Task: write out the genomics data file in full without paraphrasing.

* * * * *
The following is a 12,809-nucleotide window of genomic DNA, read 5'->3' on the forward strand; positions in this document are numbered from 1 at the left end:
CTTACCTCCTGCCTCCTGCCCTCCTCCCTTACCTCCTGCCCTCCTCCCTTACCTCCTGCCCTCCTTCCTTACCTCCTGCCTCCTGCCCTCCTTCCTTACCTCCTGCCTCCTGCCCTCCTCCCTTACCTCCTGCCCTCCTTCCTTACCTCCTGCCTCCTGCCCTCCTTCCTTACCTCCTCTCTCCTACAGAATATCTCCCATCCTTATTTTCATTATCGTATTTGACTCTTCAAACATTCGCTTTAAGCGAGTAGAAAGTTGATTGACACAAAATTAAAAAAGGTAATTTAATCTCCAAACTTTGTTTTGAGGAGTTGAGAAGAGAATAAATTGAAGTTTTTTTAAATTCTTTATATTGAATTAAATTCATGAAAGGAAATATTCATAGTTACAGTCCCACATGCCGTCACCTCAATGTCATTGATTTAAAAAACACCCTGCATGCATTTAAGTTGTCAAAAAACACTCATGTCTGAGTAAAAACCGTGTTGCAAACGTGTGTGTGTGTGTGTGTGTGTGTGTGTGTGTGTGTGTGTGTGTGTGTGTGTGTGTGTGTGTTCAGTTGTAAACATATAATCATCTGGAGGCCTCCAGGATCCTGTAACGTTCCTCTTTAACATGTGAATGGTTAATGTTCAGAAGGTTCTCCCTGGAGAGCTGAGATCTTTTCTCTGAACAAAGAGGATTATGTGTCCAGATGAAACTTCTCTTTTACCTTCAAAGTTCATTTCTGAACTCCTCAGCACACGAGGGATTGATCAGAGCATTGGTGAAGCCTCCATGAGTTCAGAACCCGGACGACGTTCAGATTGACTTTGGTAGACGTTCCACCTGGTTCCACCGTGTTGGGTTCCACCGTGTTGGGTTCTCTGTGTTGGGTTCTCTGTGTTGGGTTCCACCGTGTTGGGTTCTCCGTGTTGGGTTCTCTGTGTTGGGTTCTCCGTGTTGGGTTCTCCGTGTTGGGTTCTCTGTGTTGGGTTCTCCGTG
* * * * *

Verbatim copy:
The following is a 12,809-nucleotide window of genomic DNA, read 5'->3' on the forward strand; positions in this document are numbered from 1 at the left end:
CTTACCTCCTGCCTCCTGCCCTCCTCCCTTACCTCCTGCCCTCCTCCCTTACCTCCTGCCCTCCTTCCTTACCTCCTGCCTCCTGCCCTCCTTCCTTACCTCCTGCCTCCTGCCCTCCTCCCTTACCTCCTGCCCTCCTTCCTTACCTCCTGCCTCCTGCCCTCCTTCCTTACCTCCTCTCTCCTACAGAATATCTCCCATCCTTATTTTCATTATCGTATTTGACTCTTCAAACATTCGCTTTAAGCGAGTAGAAAGTTGATTGACACAAAATTAAAAAAGGTAATTTAATCTCCAAACTTTGTTTTGAGGAGTTGAGAAGAGAATAAATTGAAGTTTTTTTAAATTCTTTATATTGAATTAAATTCATGAAAGGAAATATTCATAGTTACAGTCCCACATGCCGTCACCTCAATGTCATTGATTTAAAAAACACCCTGCATGCATTTAAGTTGTCAAAAAACACTCATGTCTGAGTAAAAACCGTGTTGCAAACGTGTGTGTGTGTGTGTGTGTGTGTGTGTGTGTGTGTGTGTGTGTGTGTGTGTGTGTGTGTGTTCAGTTGTAAACATATAATCATCTGGAGGCCTCCAGGATCCTGTAACGTTCCTCTTTAACATGTGAATGGTTAATGTTCAGAAGGTTCTCCCTGGAGAGCTGAGATCTTTTCTCTGAACAAAGAGGATTATGTGTCCAGATGAAACTTCTCTTTTACCTTCAAAGTTCATTTCTGAACTCCTCAGCACACGAGGGATTGATCAGAGCATTGGTGAAGCCTCCATGAGTTCAGAACCCGGACGACGTTCAGATTGACTTTGGTAGACGTTCCACCTGGTTCCACCGTGTTGGGTTCCACCGTGTTGGGTTCTCTGTGTTGGGTTCTCTGTGTTGGGTTCCACCGTGTTGGGTTCTCCGTGTTGGGTTCTCTGTGTTGGGTTCTCCGTGTTGGGTTCTCCGTGTTGGGTTCTCTGTGTTGGGTTCTCCGTG